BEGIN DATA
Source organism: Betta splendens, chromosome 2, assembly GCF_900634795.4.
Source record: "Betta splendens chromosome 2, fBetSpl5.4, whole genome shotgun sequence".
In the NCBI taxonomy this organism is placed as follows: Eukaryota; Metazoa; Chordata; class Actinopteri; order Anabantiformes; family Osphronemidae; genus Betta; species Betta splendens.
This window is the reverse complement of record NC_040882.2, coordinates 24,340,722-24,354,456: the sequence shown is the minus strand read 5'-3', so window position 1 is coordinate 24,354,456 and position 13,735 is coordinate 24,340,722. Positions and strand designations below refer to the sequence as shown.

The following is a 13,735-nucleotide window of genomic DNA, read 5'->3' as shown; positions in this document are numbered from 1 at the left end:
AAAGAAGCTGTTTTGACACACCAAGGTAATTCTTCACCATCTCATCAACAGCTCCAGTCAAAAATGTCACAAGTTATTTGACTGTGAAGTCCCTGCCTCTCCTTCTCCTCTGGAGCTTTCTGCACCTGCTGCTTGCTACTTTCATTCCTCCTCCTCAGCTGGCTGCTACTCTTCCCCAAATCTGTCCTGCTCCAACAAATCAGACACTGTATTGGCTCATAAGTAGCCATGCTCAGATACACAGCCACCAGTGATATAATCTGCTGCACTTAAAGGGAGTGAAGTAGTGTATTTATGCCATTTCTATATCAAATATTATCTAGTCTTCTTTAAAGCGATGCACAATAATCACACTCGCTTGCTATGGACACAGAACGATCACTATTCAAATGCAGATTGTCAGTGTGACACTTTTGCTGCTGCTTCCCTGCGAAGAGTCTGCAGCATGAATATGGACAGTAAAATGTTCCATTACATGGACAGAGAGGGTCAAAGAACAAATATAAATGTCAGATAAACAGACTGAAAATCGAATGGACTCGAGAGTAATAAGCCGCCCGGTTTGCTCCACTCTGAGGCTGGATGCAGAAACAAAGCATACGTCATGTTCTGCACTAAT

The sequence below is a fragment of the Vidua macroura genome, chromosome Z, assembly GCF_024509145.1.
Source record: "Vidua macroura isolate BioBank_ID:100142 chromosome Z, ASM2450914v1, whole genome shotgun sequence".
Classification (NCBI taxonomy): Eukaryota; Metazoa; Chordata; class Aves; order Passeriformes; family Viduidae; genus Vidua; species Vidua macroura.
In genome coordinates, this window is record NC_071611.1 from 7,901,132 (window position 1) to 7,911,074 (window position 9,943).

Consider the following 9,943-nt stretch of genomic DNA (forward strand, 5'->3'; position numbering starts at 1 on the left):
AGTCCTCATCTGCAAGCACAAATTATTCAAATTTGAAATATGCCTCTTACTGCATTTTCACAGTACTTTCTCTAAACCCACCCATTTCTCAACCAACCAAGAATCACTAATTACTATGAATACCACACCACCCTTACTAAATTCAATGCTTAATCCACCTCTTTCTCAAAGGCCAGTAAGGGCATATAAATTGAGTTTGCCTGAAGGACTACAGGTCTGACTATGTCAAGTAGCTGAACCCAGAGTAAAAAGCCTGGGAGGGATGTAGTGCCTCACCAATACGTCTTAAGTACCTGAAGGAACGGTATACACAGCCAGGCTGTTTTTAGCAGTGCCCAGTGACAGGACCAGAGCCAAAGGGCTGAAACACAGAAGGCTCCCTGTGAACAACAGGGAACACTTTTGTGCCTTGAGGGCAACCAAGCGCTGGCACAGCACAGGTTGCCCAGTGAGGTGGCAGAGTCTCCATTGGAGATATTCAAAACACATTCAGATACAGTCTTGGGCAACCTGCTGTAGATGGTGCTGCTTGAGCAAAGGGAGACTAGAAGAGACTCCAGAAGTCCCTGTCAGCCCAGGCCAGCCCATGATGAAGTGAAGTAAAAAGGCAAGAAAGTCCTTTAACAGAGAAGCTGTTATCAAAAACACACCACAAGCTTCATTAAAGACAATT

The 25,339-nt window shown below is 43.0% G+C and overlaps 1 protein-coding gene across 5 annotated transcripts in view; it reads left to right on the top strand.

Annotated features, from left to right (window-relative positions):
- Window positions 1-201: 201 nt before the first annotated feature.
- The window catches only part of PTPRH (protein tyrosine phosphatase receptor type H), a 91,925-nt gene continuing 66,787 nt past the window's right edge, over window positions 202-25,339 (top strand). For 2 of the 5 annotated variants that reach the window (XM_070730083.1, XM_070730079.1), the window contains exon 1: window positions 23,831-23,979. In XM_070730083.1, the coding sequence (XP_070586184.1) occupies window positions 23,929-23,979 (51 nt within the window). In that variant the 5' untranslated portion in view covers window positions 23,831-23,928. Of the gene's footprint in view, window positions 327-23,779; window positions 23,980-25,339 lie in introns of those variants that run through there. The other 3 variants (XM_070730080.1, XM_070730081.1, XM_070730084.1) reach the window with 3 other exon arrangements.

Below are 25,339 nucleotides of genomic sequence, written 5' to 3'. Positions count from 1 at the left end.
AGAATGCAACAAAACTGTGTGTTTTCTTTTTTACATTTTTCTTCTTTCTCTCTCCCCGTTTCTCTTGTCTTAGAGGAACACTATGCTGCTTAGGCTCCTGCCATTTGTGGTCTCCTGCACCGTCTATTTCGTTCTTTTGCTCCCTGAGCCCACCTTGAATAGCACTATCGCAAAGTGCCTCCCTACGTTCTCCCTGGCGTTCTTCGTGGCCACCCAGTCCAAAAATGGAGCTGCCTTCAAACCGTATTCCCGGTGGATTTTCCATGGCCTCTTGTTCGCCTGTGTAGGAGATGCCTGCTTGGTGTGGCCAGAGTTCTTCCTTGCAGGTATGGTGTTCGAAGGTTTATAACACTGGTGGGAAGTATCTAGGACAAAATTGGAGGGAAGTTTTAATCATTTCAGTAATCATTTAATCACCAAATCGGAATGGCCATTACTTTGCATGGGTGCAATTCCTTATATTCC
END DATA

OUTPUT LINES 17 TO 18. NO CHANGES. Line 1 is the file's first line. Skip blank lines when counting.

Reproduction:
Below are 25,339 nucleotides of genomic sequence, written 5' to 3'. Positions count from 1 at the left end.
AGAATGCAACAAAACTGTGTGTTTTCTTTTTTACATTTTTCTTCTTTCTCTCTCCCCGTTTCTCTTGTCTTAGAGGAACACTATGCTGCTTAGGCTCCTGCCATTTGTGGTCTCCTGCACCGTCTATTTCGTTCTTTTGCTCCCTGAGCCCACCTTGAATAGCACTATCGCAAAGTGCCTCCCTACGTTCTCCCTGGCGTTCTTCGTGGCCACCCAGTCCAAAAATGGAGCTGCCTTCAAACCGTATTCCCGGTGGATTTTCCATGGCCTCTTGTTCGCCTGTGTAGGAGATGCCTGCTTGGTGTGGCCAGAGTTCTTCCTTGCAGGTATGGTGTTCGAAGGTTTATAACACTGGTGGGAAGTATCTAGGACAAAATTGGAGGGAAGTTTTAATCATTTCAGTAATCATTTAATCACCAAATCGGAATGGCCATTACTTTGCATGGGTGCAATTCCTTATATTCC